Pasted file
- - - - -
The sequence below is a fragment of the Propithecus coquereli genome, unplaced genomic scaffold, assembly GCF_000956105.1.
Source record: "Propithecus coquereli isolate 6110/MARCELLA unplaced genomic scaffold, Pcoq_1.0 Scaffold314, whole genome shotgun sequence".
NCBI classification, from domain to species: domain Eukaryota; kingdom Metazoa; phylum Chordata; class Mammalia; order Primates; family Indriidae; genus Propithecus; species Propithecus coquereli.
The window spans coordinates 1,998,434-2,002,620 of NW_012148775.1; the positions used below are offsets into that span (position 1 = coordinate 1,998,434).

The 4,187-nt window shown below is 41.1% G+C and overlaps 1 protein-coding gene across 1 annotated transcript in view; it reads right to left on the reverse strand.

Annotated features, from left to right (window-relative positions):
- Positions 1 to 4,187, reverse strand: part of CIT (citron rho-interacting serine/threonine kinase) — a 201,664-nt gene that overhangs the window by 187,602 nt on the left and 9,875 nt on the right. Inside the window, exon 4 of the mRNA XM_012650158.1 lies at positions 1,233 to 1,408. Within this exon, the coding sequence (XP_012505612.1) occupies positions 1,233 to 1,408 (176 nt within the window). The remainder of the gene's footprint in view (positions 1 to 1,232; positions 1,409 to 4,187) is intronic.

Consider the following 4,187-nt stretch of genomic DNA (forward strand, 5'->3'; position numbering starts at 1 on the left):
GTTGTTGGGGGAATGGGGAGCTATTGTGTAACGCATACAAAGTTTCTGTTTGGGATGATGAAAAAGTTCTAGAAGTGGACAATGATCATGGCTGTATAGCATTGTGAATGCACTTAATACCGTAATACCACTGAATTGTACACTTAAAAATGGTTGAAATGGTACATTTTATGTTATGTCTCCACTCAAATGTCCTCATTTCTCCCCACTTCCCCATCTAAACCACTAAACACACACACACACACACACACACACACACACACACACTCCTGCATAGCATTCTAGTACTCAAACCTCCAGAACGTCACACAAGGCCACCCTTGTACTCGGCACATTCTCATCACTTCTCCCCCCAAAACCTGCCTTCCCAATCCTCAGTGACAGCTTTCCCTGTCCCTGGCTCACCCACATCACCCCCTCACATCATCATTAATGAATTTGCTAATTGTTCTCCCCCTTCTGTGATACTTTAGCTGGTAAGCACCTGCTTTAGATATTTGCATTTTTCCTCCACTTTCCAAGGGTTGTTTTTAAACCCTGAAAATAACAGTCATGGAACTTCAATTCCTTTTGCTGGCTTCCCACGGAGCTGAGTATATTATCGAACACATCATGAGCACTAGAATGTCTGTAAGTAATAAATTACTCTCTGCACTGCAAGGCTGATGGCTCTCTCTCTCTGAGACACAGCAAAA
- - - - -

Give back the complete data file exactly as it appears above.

The sequence below is a fragment of the Propithecus coquereli genome, unplaced genomic scaffold, assembly GCF_000956105.1.
Source record: "Propithecus coquereli isolate 6110/MARCELLA unplaced genomic scaffold, Pcoq_1.0 Scaffold314, whole genome shotgun sequence".
NCBI classification, from domain to species: domain Eukaryota; kingdom Metazoa; phylum Chordata; class Mammalia; order Primates; family Indriidae; genus Propithecus; species Propithecus coquereli.
The window spans coordinates 1,998,434-2,002,620 of NW_012148775.1; the positions used below are offsets into that span (position 1 = coordinate 1,998,434).

The 4,187-nt window shown below is 41.1% G+C and overlaps 1 protein-coding gene across 1 annotated transcript in view; it reads right to left on the reverse strand.

Annotated features, from left to right (window-relative positions):
- Positions 1 to 4,187, reverse strand: part of CIT (citron rho-interacting serine/threonine kinase) — a 201,664-nt gene that overhangs the window by 187,602 nt on the left and 9,875 nt on the right. Inside the window, exon 4 of the mRNA XM_012650158.1 lies at positions 1,233 to 1,408. Within this exon, the coding sequence (XP_012505612.1) occupies positions 1,233 to 1,408 (176 nt within the window). The remainder of the gene's footprint in view (positions 1 to 1,232; positions 1,409 to 4,187) is intronic.

Consider the following 4,187-nt stretch of genomic DNA (forward strand, 5'->3'; position numbering starts at 1 on the left):
GTTGTTGGGGGAATGGGGAGCTATTGTGTAACGCATACAAAGTTTCTGTTTGGGATGATGAAAAAGTTCTAGAAGTGGACAATGATCATGGCTGTATAGCATTGTGAATGCACTTAATACCGTAATACCACTGAATTGTACACTTAAAAATGGTTGAAATGGTACATTTTATGTTATGTCTCCACTCAAATGTCCTCATTTCTCCCCACTTCCCCATCTAAACCACTAAACACACACACACACACACACACACACACACACACACACTCCTGCATAGCATTCTAGTACTCAAACCTCCAGAACGTCACACAAGGCCACCCTTGTACTCGGCACATTCTCATCACTTCTCCCCCCAAAACCTGCCTTCCCAATCCTCAGTGACAGCTTTCCCTGTCCCTGGCTCACCCACATCACCCCCTCACATCATCATTAATGAATTTGCTAATTGTTCTCCCCCTTCTGTGATACTTTAGCTGGTAAGCACCTGCTTTAGATATTTGCATTTTTCCTCCACTTTCCAAGGGTTGTTTTTAAACCCTGAAAATAACAGTCATGGAACTTCAATTCCTTTTGCTGGCTTCCCACGGAGCTGAGTATATTATCGAACACATCATGAGCACTAGAATGTCTGTAAGTAATAAATTACTCTCTGCACTGCAAGGCTGATGGCTCTCTCTCTCTGAGACACAGCAAAA